News of the Weird 

Too Much Mayoring

Just after classes let out at Callaway High School in Jackson, Miss., on April 28, Mayor Frank Melton, riding down Interstate 220 with his police escort, motioned to the drivers of four school buses to pull off the road so that Melton could board the buses and shake hands with and hug the students, apparently just because, as he later told the Jackson Clarion-Ledger, recent weeks had been “stressful.” Melton told the newspaper that he’s just “passionate” about kids and education. “I didn’t do anything stupid or illegal,” he said, but a state education official said that it was improper to interfere with the operation of a school bus except in an emergency.


Compelling Explanations

Stacy Steel, 38, the former executive director of the Humane Society in Oceanside, Calif., was arrested in April and charged with fraud for using the organization’s authority to buy 3,600 Vicodin tablets (a prescription pain-reliever), which she said were for her dog.

Not My Fault: (1) Ms. Tyler Bauer, 18, sued TGI Friday’s in Frederick, Md., in March, asking $200,000 for serious facial injuries from falling out of a moving pickup truck. Bauer, who registered a .238 blood-alcohol reading, was given beer and liquor by an adult patron of TGI Friday’s and claims the restaurant should have found out and stopped him. (2) In March, a jury in St. Louis awarded Gretchen Porro $100,000 for the loss of two fingers at the City Museum’s Puking Pig attraction. Although the exhibit was closed, Porro nonetheless crossed a railing and stuck her hand inside the machinery to get it to release a vat full of water. (The jury valued the injury at $500,000 but said Porro was 80 percent at fault.)

Yes, My Fault: Michelle Srun, 34, testifying for leniency for her accused-rapist husband in a Montgomery County, Md., court in March, said she must be partly responsible for his attacks on several underage girls, in that she belittled and abused him for years with her overbearing personality and had multiple affairs during their marriage (six simultaneously during one stretch). (Unimpressed, the judge gave Mr. Pov Srun 27 years.)

Simon Hamilton, 35, admitted in Canterbury (England) Crown Court in April that he took furtive “upskirt” photos of women standing in public places and even acknowledged having an extensive collection, but he denied that the pictures gave him sexual gratification. Rather, he said, he was merely a habitual collector of things and spent his time cataloguing the photos rather than looking at them. “It was the sort of gratification of a job well done,” he explained, telling the judge that he came from a long family line of collectors. (Besides, Hamilton said, his upskirt days ended around 2001, when he decided to re-enter the practice of law and realized that upskirt photography was “no longer ... appropriate.” (At press time, no verdict had been reported.)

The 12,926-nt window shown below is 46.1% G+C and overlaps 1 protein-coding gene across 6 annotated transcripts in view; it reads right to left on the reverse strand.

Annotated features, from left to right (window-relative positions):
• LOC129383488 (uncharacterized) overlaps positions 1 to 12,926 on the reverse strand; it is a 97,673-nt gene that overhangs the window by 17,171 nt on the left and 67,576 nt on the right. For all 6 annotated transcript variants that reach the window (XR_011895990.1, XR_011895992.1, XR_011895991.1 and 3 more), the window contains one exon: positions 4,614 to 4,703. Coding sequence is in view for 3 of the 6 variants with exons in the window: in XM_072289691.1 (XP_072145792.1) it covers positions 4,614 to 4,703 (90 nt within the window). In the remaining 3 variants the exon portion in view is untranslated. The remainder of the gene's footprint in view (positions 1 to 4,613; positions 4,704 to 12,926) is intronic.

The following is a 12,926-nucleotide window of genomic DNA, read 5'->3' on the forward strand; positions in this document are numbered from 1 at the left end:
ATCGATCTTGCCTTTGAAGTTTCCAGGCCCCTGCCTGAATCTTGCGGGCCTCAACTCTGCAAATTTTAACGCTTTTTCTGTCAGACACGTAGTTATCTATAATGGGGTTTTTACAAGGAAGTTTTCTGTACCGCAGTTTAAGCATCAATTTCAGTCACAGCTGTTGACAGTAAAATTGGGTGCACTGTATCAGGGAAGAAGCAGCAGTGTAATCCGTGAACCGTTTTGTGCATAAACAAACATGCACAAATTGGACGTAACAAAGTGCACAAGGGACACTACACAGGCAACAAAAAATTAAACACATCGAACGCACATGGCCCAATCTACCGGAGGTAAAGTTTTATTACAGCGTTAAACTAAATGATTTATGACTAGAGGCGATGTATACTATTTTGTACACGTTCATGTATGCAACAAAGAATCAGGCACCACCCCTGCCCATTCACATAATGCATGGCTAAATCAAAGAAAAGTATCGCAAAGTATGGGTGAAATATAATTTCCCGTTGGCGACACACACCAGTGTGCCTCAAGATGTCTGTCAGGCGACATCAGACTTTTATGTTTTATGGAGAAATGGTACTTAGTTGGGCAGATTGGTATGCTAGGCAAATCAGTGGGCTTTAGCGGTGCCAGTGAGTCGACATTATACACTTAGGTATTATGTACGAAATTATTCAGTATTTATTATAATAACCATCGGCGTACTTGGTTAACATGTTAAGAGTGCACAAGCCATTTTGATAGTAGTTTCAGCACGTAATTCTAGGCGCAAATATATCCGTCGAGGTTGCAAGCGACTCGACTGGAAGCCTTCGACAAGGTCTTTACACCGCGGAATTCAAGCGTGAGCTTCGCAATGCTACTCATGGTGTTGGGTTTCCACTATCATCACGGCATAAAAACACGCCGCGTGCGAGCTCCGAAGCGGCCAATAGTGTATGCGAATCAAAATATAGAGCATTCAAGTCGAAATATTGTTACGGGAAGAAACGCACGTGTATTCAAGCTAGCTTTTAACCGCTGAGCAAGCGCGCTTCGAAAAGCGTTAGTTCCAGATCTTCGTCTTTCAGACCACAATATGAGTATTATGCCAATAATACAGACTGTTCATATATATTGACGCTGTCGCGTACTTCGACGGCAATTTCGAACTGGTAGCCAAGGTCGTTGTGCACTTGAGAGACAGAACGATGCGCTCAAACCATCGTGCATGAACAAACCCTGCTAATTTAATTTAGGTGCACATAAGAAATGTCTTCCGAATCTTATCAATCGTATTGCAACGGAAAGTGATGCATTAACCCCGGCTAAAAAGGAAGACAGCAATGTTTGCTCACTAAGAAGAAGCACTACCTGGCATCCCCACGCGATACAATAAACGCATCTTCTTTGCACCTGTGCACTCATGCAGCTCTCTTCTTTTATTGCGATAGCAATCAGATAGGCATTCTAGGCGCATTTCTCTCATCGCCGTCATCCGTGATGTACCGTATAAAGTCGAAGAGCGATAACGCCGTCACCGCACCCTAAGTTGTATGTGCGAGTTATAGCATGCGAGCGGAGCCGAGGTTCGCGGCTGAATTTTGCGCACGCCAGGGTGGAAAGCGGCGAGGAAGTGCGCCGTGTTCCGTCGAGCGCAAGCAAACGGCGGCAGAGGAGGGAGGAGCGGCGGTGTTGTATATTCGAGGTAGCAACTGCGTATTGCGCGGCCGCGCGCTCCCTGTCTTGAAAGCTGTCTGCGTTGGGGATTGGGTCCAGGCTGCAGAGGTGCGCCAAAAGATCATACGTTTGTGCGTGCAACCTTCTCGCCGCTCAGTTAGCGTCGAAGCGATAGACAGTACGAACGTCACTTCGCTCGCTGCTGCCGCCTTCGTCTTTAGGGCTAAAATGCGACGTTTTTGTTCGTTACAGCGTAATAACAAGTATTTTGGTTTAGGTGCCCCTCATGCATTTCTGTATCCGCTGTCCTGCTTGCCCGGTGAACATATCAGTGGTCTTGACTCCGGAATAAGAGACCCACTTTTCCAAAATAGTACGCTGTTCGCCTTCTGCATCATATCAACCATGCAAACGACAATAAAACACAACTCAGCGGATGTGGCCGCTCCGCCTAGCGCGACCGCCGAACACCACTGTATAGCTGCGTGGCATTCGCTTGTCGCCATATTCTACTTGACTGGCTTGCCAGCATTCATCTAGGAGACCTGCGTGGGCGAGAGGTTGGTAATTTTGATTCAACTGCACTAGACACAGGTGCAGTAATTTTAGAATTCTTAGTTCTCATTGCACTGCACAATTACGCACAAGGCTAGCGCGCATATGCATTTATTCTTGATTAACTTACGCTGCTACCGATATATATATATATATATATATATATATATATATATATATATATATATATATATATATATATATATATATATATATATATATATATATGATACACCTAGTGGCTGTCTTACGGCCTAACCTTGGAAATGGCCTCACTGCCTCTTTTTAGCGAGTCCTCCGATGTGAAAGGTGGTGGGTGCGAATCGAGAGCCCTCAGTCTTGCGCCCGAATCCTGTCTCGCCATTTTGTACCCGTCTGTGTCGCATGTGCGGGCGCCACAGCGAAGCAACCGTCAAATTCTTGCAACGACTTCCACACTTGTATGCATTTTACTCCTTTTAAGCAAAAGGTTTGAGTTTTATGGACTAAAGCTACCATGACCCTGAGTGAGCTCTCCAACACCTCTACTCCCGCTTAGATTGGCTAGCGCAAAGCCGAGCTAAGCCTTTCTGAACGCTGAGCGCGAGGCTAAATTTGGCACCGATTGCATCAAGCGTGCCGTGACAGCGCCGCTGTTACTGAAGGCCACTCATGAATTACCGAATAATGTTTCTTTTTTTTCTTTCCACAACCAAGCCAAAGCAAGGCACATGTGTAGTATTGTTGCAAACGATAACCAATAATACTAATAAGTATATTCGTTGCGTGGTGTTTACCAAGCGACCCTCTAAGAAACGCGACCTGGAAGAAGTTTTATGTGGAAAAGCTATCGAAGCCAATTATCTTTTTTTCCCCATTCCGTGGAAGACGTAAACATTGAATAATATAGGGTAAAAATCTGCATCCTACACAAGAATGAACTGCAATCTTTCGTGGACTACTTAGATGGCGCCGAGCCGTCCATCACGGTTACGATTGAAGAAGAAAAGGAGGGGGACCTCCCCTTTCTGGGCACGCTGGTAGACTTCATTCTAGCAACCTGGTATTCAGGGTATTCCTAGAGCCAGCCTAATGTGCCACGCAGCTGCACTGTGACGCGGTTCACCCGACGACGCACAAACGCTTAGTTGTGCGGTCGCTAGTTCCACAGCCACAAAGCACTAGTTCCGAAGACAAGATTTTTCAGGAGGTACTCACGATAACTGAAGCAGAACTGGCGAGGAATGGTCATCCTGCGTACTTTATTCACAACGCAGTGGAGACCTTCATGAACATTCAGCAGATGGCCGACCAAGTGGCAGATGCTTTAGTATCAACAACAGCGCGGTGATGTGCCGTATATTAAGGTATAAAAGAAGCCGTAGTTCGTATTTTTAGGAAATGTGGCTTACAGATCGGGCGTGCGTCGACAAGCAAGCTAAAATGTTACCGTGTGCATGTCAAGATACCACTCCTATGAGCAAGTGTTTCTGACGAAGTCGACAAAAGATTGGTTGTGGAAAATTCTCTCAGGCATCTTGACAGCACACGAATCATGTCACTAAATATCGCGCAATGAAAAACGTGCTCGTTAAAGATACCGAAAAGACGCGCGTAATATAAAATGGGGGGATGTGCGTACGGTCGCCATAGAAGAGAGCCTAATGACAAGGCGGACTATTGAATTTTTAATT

The Litigious Society

Outsized Payoffs: (1) The family of an 8-year-old boy in Espanola, N.M., won an award of $221,000 in April, payment for a bad half-hour experience for the boy when he was improperly booked, outfitted in an orange jumpsuit, and jailed after throwing a tantrum in his principal’s office. (2) In March, a 10-year-old boy in Torquay, England, was awarded the equivalent of almost $2,800 following his expulsion from school for selling marijuana. The local government agreed that his school had acted too slowly in fulfilling its duty to find the expelled boy alternate schooling. 


Questionable Judgments

In April, Rudy Rios, the junior varsity baseball coach at Chavez High School in Houston, was fired from that job after the principal learned that he encouraged students to skip school to attend protests over U.S. immigration policy. Reportedly, Rios was not fired, however, from his other Chavez High job, which is as teacher of English as a foreign language, even though Rios wrote, on an immigration-protest flier: “We gots 2 stay together and protest against the new law that wants 2 be passed against all immigrants. We gots 2 show the U.S. that they aint (expletive deleted by the Houston Chronicle) with out (sic) us.”